Utility of Dendrochronology Crossdating Methods in the Development of Arctic Coralline Red Algae Clathromorphum compactum Growth Increment Chronology for Sea Ice Cover Reconstruction
AffiliationLaboratory of Tree-Ring Research, College of Science, University of Arizona
KeywordsCoralline red algae
Sea ice proxy
MetadataShow full item record
PublisherFrontiers Media S.A.
CitationLeclerc, N., Halfar, J., Porter, T. J., Black, B. A., Hetzinger, S., Zulian, M., & Tsay, A. (2022). Utility of Dendrochronology Crossdating Methods in the Development of Arctic Coralline Red Algae Clathromorphum compactum Growth Increment Chronology for Sea Ice Cover Reconstruction. Frontiers in Marine Science, 9.
JournalFrontiers in Marine Science
RightsCopyright © 2022 Leclerc, Halfar, Porter, Black, Hetzinger, Zulian and Tsay. This is an open-access article distributed under the terms of the Creative Commons Attribution License (CC BY).
Collection InformationThis item from the UA Faculty Publications collection is made available by the University of Arizona with support from the University of Arizona Libraries. If you have questions, please contact us at firstname.lastname@example.org.
AbstractPaleoclimate and paleoenvironmental reconstructions from increment-yielding archives strongly depend on precise age models. Like bivalves, corals, trees, and speleothems, the coralline alga Clathromorphum compactum produces annual growth increments and shows considerable promise as an environmental archive for arctic and subarctic regions. Though their growth increment widths correlate with temperature and sea ice cover in high Arctic regions, existing timeseries have not been crossdated. In fact, previous studies have shown a lack of inter-sample correlation in non-crossdated timeseries suggesting possible age model dating errors. Here, we use dendrochronology crossdating techniques and COFECHA software to ensure and validate synchrony between C. compactum timeseries (<141 years) from three specimens collected near Beechey Island, Nunavut, Canada. Results showed that non-crossdated timeseries constructed by four coralline red algae researchers using annual increments of the same C. compactum samples were highly variable and showcase the likelihood of dating errors in non-crossdated timeseries. Crossdating improved inter-series correlations, and correlations to sea ice-related records, suggesting that at least three crossdated timeseries are required to isolate paleoclimate signals. Our findings suggest that future reconstructions with C. compactum should employ crossdating techniques to reduce dating errors and allow for more precise climate reconstructions. Lay Abstract: Long-term environmental records provide a critical baseline to examine how humans have impacted Earth’s natural climate. An important piece to consider is sea ice’s role in natural climate variability because its brightness limits warming by reflecting solar irradiation back to space. However, instrumental records of sea ice rarely extend beyond the early satellite era (late 1970s), limiting our understanding of how sea ice affects natural climate variability in the preindustrial era. A lack of historical baseline prompted the development of sea ice proxies, including the long-lived marine alga, Clathromorphum compactum. Similar to tree-rings, C. compactum produces a new mineralized layer each year, and layer thicknesses have been shown to respond to sea ice cover, making them useful to record long-term sea ice variability. However, a recent study showed that records had replicability problems, maybe due to dating mistakes. Our study applies tree-ring dating methods (dendrochronology) to match annual algal growth layers across algal specimens. Results showed that these new methods reduced dating errors, allowing for more precise past sea ice cover reconstructions. Copyright © 2022 Leclerc, Halfar, Porter, Black, Hetzinger, Zulian and Tsay.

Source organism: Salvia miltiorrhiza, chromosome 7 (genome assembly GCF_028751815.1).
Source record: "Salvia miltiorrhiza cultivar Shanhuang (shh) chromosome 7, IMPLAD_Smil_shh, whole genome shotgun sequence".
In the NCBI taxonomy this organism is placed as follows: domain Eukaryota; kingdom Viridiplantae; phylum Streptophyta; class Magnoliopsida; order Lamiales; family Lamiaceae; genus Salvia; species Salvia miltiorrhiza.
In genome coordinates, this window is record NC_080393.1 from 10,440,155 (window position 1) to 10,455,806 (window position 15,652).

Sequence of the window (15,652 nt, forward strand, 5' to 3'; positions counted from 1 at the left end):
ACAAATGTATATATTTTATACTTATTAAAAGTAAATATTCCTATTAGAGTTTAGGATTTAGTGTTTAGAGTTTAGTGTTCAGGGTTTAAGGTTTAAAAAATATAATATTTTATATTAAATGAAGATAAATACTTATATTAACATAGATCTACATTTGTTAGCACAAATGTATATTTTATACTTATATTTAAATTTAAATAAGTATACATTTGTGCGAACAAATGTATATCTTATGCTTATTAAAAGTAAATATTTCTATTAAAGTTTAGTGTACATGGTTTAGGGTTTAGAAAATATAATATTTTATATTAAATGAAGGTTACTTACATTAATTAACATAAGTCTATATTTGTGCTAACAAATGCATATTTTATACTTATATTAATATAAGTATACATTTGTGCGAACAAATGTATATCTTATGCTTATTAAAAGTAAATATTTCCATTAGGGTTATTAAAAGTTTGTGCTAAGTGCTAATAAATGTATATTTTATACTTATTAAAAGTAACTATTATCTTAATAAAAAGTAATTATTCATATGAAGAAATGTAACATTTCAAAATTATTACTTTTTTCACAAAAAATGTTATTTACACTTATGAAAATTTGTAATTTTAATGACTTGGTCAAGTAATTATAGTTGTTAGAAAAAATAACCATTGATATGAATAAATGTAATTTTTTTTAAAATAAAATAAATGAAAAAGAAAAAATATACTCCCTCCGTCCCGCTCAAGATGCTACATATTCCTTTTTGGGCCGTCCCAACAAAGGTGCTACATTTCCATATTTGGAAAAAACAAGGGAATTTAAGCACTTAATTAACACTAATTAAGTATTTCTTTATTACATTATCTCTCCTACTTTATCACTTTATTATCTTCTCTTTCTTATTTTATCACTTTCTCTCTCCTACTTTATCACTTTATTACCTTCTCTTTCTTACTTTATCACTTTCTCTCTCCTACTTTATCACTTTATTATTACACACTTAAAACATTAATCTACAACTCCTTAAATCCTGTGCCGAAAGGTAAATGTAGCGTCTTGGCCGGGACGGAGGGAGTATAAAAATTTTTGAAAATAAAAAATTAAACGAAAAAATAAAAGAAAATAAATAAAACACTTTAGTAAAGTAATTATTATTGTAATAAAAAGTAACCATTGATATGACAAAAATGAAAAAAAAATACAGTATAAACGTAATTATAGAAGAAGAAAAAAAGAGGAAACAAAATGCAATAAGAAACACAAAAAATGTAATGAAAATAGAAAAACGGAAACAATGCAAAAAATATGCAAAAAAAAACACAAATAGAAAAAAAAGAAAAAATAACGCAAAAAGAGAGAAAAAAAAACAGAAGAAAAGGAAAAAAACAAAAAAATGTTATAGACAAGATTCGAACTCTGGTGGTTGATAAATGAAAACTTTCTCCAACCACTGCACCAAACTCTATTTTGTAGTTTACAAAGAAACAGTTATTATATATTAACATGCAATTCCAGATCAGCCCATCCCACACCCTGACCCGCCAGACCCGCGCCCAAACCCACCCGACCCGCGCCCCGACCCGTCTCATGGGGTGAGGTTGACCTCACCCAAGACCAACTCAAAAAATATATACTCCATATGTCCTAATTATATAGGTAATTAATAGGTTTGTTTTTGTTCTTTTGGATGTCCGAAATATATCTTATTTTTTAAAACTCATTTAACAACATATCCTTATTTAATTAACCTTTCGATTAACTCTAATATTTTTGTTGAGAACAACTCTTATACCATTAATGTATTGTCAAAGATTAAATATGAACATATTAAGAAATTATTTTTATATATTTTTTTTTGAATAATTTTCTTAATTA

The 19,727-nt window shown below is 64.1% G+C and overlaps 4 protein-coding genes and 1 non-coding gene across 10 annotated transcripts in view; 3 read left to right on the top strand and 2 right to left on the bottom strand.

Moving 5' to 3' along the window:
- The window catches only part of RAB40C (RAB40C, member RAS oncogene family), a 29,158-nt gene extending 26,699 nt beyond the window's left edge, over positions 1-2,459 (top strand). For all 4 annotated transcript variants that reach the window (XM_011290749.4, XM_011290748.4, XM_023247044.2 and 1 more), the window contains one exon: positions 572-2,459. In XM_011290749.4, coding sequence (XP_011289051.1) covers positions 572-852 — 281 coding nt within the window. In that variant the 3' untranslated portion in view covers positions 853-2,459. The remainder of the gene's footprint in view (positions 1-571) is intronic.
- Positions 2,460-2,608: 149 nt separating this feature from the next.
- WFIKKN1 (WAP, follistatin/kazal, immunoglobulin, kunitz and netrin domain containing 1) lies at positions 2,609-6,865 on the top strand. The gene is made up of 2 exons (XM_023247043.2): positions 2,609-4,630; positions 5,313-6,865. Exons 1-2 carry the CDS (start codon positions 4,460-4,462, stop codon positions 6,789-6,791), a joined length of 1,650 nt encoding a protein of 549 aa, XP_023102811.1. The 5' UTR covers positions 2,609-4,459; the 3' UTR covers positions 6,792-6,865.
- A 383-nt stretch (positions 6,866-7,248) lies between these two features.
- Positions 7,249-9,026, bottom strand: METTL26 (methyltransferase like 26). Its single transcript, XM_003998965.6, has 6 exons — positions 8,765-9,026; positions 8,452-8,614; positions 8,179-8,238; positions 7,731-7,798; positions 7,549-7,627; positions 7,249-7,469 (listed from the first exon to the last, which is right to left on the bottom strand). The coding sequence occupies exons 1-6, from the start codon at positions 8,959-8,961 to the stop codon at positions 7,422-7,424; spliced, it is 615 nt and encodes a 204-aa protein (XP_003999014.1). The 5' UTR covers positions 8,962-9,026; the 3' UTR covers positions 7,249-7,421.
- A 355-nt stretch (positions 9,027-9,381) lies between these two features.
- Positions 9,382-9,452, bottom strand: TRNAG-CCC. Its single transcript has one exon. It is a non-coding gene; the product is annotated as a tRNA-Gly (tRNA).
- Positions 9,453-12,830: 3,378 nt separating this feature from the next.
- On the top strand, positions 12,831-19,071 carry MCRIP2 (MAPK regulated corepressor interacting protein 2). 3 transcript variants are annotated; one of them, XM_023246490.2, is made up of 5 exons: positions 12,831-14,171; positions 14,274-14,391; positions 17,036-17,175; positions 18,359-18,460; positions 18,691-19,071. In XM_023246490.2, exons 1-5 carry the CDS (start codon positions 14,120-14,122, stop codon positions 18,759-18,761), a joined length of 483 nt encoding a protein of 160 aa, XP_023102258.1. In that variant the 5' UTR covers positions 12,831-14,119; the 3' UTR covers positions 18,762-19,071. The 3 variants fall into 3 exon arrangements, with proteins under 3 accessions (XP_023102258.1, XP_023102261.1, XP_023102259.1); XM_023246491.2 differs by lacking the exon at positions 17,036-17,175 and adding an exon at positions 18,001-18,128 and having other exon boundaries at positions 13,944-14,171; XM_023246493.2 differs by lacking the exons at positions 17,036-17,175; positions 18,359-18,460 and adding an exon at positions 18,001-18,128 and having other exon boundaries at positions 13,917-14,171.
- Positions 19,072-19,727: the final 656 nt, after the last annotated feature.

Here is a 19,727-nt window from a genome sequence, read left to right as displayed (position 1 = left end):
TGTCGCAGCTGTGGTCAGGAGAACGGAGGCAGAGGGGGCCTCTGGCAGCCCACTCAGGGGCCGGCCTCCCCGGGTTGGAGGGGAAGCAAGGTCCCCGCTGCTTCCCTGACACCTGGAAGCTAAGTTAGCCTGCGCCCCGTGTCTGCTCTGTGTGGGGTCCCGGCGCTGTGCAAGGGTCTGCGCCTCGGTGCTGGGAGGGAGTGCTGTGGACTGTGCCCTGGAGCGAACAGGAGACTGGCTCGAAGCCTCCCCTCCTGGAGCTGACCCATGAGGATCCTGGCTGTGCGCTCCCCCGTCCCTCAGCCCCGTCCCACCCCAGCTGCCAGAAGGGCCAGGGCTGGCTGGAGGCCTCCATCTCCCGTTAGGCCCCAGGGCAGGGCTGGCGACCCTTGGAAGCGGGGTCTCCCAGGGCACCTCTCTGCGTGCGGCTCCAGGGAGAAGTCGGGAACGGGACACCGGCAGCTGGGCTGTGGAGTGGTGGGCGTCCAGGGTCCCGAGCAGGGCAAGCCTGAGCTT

NoteOpen access journal
VersionFinal published version
Except where otherwise noted, this item's license is described as Copyright © 2022 Leclerc, Halfar, Porter, Black, Hetzinger, Zulian and Tsay. This is an open-access article distributed under the terms of the Creative Commons Attribution License (CC BY).